orange hat ladies, sea swimming, sea temperature

Are we nearly there yet?

For those out there sea swimming I know we’re not alone when we say that it’s got a bit nippy in the water this last week or so but I’m guessing there’s a way to drop yet. Some will say that it is feeling worse than it actually is because of the current unseasonably warm air temperatures, but there is no avoiding things…. the water is getting cooler. It’s not a surprise though really is it? It’s mid November already and the weeks seem to be flying by as we hurtle towards Christmas and the end of another rather awkward year. But Karen and I are still, for some unexplainable reason, suggesting to one another that it’s really just the tail end of summer. Even as Halloween and Bonfire Night flew past we were still in denial. So much so that we are yet to add any additional clothing to our swimming attire other than gloves and socks (although we each manage to forget even these on an all too regular basis… I mean how does that happen with such frequency when we swim pretty much every day?!). I’m not sure what it is that we’re waiting for either. Our shrieks and exclamations are at a pretty high level during water entry, followed by gasps, expletives and groaning whoops, but still we pretend that it’s acceptable behaviour. Having said all that, we know that the bigger temperature drops are yet to come and still a couple of months away so we’re not there yet!

orange hat ladies, sea swimming, isle of wight, gurnard

How cold things are is the current ‘hot’ (obviously not hot) topic of conversations between swimmers at the beach. “What do you think the water temperature is?” we ask one another whilst offering suggestions varying from the optimistic to the downright ridiculous. We share anecdotes and hearsay about who has reported what figures when the reality is that we don’t seem to have many accurate numbers. Those that are suggested but sound higher than we think we’re experiencing are naturally ignored. “I don’t think its down to single figures yet but it must be close” etc etc. It’s definitely time for Karen’s “special swimming thermometer” to make an appearance. Ok, so it’s not actually special…or a swimming thermometer, it is in reality her greenhouse thermometer on a piece of string. It does however remain attached to Karen during use and, even if a little cumbersome, it tells you the water temperature.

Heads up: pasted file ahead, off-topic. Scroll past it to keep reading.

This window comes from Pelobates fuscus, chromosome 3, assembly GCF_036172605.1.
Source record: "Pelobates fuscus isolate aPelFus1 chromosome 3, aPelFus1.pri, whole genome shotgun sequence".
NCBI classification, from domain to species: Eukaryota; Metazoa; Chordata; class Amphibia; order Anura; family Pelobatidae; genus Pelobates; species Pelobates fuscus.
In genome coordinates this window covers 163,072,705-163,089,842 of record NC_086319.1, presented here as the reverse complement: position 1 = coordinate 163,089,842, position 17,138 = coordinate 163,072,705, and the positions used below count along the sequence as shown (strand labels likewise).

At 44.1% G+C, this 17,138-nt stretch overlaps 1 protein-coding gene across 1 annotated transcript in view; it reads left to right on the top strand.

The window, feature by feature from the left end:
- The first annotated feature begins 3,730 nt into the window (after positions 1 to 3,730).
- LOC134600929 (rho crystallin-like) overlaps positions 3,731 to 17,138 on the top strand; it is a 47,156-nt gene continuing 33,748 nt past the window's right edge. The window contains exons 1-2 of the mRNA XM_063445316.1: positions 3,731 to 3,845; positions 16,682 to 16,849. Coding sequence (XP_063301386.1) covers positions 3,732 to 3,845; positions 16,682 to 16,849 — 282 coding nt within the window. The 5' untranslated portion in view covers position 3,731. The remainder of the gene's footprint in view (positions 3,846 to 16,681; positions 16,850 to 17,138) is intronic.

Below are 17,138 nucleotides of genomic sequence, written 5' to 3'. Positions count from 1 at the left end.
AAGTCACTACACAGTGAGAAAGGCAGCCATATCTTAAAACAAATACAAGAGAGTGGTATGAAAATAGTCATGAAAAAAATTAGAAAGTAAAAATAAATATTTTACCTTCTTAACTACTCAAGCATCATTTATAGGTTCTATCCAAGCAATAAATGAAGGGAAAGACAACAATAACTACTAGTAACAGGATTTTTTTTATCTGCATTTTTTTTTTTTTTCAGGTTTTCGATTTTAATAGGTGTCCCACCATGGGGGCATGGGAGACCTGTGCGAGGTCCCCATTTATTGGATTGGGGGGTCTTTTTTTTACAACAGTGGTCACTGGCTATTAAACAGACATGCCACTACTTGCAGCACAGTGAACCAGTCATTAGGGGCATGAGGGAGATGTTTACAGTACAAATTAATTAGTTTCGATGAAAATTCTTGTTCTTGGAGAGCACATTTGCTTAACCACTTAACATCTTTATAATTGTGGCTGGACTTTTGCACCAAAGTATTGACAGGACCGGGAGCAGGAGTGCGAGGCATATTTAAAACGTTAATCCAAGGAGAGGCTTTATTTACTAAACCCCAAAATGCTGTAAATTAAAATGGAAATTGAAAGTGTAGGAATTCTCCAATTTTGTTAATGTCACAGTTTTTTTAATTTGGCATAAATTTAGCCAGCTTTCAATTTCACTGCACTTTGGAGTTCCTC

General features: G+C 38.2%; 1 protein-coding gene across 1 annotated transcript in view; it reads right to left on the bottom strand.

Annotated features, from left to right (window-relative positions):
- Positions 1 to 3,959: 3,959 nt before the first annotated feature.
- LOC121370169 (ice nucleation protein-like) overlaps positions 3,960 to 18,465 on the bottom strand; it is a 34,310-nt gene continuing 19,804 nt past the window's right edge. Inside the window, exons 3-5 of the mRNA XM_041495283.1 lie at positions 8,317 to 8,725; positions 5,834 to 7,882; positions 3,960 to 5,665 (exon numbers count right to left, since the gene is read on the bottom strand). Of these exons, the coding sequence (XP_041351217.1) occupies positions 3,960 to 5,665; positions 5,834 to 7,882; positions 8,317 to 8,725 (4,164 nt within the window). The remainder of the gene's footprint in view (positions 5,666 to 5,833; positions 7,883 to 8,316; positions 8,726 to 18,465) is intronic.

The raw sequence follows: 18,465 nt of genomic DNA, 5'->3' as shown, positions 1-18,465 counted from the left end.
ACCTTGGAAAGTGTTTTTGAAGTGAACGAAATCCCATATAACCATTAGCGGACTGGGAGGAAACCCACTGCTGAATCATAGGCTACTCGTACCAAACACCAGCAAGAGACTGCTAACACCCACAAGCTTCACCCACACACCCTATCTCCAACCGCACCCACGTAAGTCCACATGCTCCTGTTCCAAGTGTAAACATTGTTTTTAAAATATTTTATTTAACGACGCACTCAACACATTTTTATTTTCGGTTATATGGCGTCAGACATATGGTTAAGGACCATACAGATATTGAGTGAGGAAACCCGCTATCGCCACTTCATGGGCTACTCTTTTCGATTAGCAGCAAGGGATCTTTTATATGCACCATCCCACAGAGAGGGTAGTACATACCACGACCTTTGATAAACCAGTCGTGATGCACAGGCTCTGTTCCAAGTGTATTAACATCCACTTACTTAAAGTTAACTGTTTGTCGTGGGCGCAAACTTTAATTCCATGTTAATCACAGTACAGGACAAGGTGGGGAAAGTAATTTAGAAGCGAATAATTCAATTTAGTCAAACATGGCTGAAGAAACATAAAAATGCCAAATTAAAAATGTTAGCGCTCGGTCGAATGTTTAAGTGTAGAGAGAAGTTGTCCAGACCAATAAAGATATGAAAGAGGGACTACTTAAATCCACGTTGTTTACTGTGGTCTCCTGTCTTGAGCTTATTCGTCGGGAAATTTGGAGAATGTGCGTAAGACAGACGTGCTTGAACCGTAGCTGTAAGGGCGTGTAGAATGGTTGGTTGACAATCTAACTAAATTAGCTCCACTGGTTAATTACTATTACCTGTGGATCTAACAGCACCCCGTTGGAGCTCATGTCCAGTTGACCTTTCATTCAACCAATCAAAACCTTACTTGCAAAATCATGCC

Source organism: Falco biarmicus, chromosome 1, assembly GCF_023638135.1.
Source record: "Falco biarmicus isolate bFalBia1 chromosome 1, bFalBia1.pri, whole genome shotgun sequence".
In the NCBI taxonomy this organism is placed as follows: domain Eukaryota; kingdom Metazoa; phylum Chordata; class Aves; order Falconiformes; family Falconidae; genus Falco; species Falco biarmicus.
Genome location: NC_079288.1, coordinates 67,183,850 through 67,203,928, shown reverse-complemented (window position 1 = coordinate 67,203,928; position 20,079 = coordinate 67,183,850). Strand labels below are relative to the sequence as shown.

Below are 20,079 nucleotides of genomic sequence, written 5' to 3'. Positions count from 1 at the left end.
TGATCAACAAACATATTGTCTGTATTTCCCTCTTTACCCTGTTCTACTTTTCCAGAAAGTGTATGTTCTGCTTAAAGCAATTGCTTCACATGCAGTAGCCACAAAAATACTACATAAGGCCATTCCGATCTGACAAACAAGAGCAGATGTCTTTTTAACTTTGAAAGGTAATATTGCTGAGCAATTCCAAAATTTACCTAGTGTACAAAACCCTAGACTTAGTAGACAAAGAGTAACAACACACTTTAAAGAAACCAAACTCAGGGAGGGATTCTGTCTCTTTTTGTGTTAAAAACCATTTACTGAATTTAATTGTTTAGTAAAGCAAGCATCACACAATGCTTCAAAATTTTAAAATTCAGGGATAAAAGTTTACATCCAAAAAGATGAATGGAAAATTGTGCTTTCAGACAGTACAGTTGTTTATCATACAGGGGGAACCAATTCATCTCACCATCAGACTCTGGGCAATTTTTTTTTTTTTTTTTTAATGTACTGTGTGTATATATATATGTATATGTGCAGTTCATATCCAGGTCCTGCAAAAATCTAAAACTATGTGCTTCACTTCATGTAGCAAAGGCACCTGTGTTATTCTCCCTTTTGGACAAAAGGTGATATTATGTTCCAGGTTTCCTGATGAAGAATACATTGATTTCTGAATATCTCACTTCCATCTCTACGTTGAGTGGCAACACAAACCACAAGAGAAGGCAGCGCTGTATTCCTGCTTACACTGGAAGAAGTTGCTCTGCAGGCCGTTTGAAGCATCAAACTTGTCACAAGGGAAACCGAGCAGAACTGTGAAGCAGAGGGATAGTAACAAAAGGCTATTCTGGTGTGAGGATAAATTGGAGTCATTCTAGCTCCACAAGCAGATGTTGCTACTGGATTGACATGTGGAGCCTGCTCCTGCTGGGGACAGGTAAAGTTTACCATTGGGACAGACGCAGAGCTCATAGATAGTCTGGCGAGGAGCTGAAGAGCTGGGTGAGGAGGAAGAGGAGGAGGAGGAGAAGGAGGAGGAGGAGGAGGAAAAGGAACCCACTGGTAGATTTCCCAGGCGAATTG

orange hat ladies, sea swimming, sea temperature

However, it’s really useful to be able to glance online for information rather than having to create your own and so we start to look at a variety of websites, trying to find the sea temperature around The Solent. I’m surprised to discover that, according to a range of random sites, the sea temperature could be anything from 14C to 13.2C, from 12.9C to 13.7C all depending which site you look at and, it seems, depending on whether you are a fisherman, surfer or general beach goer. One of the more fascinating sites is the WaveNet interactive map from CEFAS (Centre for Environment, Fisheries, and Aquaculture Science which is part of Defra) who are the “world leading experts in marine and freshwater science” and who “help keep our seas, oceans and rivers healthy and productive and our seafood safe and sustainable, by providing data and advice to Government and our overseas partners”. Now they must be able to tell me what the sea temperature is as they have ‘smart buoys’ all over the place feeding back all sorts of information including wave height, wind speed and direction, and water temperature. Sadly there’s not one specifically in the main Solent but there are ones off Milford (recording 12.9C as I write), off The Needles, Bournemouth & Poole (13.5C), Sandown Bay (13.4C) and over towards Bracklesham, near Selsey Bill (12.3C). This site does at least feel reliable and detailed although before you know it you’ll find yourself slightly lost in faffing about looking at the conditions off the West Coast of Scotland (actually looking good) and the Moray Firth (definitely a little more chilly but glorious scenery!).

The problem for those swimming on the northern shores of the Island is that the trusted Bramblemet website isn’t working at the moment and hasn’t been for a few months. Although there is often questioning about the positioning of a weather station on the Brambles sandbank that is often out of the water by its positioning, it has been the go to information point. Thankfully Bramblemet has sister sites across The Solent and so we can at least look at the sea temperatures in Chichester Harbour on Cambermet which states that the current water temperature is 11.9C. It’s not yet even down to 10C!

So to answer my own question… “are we nearly there yet”? The answer is definitively “nowhere near”! Swim on all….

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